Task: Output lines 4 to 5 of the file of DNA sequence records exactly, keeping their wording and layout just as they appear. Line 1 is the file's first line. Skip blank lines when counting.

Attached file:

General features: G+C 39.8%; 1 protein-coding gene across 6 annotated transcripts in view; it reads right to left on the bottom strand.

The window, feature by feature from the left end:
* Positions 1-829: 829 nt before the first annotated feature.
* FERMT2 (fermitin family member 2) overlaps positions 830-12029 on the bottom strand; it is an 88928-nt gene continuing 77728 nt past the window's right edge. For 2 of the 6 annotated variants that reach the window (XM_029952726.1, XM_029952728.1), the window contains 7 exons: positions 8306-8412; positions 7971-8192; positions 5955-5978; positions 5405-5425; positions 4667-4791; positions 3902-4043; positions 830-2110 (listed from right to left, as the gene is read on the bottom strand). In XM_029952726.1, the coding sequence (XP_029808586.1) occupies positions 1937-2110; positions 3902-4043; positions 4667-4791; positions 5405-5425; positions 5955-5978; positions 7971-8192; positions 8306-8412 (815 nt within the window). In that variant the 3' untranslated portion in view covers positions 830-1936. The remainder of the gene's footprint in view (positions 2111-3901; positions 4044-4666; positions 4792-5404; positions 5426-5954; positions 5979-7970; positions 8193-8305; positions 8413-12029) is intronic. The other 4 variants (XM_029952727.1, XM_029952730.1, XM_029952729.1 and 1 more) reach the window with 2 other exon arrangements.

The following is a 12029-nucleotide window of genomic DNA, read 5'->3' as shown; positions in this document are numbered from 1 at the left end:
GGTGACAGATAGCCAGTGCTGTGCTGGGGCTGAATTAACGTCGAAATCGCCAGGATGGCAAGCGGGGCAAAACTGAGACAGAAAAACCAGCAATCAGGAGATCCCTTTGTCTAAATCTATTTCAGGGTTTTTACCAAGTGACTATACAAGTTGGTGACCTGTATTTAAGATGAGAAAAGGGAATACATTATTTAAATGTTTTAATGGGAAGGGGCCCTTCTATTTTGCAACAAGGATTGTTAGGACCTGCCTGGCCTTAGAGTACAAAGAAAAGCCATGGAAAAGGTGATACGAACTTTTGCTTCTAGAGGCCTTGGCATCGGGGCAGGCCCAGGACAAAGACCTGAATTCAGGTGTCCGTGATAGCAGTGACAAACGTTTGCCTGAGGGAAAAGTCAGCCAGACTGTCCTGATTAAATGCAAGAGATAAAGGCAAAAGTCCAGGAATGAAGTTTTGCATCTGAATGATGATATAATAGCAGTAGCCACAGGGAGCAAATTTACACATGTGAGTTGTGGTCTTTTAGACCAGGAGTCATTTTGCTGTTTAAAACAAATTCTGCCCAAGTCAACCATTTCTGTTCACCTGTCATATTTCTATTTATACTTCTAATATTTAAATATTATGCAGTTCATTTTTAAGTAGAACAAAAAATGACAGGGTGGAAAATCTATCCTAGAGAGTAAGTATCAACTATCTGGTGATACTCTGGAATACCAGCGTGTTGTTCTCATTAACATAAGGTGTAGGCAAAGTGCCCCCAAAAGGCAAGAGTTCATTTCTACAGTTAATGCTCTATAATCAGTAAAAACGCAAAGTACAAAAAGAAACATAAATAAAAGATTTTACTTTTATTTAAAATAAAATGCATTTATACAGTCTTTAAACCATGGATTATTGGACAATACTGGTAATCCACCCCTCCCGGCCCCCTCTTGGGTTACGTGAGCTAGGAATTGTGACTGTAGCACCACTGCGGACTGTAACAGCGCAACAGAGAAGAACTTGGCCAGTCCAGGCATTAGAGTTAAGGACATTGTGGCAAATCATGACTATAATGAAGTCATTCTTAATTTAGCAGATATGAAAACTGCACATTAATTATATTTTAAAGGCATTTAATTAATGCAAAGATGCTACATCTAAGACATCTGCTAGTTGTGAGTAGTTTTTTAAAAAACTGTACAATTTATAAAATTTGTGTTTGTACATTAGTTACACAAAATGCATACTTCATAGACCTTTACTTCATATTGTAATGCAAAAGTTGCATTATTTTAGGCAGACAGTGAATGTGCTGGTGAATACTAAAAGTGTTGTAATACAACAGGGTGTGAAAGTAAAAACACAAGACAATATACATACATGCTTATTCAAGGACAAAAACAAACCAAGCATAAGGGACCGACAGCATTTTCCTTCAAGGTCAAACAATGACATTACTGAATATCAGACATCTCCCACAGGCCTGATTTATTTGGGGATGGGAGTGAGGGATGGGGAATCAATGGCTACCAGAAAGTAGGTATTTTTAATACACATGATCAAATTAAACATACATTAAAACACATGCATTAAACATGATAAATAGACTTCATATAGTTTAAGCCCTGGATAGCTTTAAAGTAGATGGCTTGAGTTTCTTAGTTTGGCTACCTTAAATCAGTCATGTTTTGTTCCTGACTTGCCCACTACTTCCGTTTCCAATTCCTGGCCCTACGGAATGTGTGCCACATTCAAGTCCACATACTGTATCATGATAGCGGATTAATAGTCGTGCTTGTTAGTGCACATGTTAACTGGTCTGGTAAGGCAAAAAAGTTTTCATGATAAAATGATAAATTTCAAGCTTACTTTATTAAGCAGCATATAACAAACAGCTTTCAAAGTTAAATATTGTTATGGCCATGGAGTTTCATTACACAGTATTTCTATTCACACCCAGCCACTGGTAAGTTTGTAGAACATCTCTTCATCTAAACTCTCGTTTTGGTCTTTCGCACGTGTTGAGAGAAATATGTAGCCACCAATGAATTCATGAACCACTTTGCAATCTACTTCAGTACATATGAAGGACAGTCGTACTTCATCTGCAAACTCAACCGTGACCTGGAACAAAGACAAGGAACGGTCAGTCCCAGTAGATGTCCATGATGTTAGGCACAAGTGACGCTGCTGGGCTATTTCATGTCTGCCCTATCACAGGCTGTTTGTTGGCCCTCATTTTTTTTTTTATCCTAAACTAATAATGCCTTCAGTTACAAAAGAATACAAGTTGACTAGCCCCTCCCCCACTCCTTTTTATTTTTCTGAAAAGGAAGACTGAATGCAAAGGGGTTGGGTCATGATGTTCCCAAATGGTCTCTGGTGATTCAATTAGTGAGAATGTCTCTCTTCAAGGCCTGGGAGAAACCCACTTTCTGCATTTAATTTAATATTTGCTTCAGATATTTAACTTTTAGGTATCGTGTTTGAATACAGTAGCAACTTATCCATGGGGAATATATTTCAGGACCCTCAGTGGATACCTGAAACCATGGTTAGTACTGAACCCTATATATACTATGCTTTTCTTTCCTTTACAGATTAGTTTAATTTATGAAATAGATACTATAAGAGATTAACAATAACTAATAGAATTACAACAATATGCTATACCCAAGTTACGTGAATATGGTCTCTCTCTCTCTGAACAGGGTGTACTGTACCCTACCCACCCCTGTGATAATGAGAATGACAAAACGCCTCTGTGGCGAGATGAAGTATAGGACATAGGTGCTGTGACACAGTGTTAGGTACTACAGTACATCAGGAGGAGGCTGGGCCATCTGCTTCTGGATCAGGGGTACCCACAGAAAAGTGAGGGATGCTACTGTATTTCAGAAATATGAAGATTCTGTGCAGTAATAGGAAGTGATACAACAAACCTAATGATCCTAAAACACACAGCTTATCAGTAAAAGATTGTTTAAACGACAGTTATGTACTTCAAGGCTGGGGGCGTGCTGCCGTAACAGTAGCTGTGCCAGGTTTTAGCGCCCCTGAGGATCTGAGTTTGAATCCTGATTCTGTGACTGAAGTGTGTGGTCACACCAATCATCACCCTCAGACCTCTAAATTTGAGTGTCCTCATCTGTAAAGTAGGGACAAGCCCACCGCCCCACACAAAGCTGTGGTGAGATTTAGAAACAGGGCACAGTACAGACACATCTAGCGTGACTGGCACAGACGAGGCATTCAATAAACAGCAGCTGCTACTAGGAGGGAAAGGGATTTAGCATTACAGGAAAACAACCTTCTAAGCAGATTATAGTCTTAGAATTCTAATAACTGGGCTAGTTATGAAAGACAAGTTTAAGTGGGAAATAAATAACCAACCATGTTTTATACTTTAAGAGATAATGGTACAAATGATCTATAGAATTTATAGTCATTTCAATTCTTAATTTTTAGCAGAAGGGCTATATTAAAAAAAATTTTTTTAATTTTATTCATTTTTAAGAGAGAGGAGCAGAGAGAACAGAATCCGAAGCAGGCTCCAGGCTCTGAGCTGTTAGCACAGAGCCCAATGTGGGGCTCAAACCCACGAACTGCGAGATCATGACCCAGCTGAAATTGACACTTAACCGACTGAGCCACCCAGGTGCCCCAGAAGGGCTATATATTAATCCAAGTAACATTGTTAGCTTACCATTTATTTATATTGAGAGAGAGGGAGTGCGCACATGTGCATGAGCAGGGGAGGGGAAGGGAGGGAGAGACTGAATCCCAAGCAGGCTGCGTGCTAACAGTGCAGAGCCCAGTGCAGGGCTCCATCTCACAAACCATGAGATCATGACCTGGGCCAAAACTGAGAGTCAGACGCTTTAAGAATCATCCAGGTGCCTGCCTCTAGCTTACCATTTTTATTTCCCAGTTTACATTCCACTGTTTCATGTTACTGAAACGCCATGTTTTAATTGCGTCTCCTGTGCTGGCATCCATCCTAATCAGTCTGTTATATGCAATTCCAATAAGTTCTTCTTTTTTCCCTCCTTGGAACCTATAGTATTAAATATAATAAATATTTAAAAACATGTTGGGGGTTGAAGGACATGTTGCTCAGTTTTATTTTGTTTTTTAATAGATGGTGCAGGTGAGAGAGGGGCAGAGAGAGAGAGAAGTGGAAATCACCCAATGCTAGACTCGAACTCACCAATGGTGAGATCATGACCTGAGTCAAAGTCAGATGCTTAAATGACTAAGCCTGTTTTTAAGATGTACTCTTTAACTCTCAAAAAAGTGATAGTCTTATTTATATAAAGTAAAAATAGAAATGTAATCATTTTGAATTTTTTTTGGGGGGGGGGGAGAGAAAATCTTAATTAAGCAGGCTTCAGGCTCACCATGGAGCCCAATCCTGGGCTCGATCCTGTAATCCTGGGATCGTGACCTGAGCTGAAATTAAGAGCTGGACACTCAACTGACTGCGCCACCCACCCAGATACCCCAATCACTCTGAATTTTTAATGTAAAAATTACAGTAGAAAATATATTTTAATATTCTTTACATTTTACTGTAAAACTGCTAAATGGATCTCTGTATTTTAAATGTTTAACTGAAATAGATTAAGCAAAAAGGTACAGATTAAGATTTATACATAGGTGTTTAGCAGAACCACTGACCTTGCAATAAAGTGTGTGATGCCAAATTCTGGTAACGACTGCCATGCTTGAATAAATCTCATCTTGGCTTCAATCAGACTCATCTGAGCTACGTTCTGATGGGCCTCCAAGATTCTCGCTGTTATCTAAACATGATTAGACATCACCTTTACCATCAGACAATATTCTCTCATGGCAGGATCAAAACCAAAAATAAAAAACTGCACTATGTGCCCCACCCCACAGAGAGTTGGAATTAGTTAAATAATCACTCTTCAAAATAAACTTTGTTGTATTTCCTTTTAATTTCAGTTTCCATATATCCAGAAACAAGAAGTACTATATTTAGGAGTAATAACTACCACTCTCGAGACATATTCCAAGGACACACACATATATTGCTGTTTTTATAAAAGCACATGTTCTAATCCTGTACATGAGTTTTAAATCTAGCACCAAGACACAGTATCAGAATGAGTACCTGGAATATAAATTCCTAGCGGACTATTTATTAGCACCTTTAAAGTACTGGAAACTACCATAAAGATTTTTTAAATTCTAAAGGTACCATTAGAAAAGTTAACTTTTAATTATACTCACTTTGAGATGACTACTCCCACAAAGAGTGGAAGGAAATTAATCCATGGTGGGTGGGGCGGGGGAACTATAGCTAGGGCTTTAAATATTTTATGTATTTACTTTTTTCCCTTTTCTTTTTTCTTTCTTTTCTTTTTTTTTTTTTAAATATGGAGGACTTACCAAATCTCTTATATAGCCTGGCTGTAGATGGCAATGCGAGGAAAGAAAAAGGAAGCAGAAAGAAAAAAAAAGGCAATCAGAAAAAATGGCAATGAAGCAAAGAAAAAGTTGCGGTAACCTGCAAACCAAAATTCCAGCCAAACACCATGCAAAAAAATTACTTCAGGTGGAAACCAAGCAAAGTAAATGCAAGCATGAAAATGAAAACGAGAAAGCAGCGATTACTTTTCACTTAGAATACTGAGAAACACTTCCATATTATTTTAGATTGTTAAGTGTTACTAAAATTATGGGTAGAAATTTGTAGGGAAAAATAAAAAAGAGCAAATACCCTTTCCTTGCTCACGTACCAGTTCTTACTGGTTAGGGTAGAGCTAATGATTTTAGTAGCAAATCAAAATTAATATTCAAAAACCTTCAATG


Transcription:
* FERMT2 (fermitin family member 2) overlaps positions 830-12029 on the bottom strand; it is an 88928-nt gene continuing 77728 nt past the window's right edge. For 2 of the 6 annotated variants that reach the window (XM_029952726.1, XM_029952728.1), the window contains 7 exons: positions 8306-8412; positions 7971-8192; positions 5955-5978; positions 5405-5425; positions 4667-4791; positions 3902-4043; positions 830-2110 (listed from right to left, as the gene is read on the bottom strand). In XM_029952726.1, the coding sequence (XP_029808586.1) occupies positions 1937-2110; positions 3902-4043; positions 4667-4791; positions 5405-5425; positions 5955-5978; positions 7971-8192; positions 8306-8412 (815 nt within the window). In that variant the 3' untranslated portion in view covers positions 830-1936. The remainder of the gene's footprint in view (positions 2111-3901; positions 4044-4666; positions 4792-5404; positions 5426-5954; positions 5979-7970; positions 8193-8305; positions 8413-12029) is intronic. The other 4 variants (XM_029952727.1, XM_029952730.1, XM_029952729.1 and 1 more) reach the window with 2 other exon arrangements.

The following is a 12029-nucleotide window of genomic DNA, read 5'->3' as shown; positions in this document are numbered from 1 at the left end: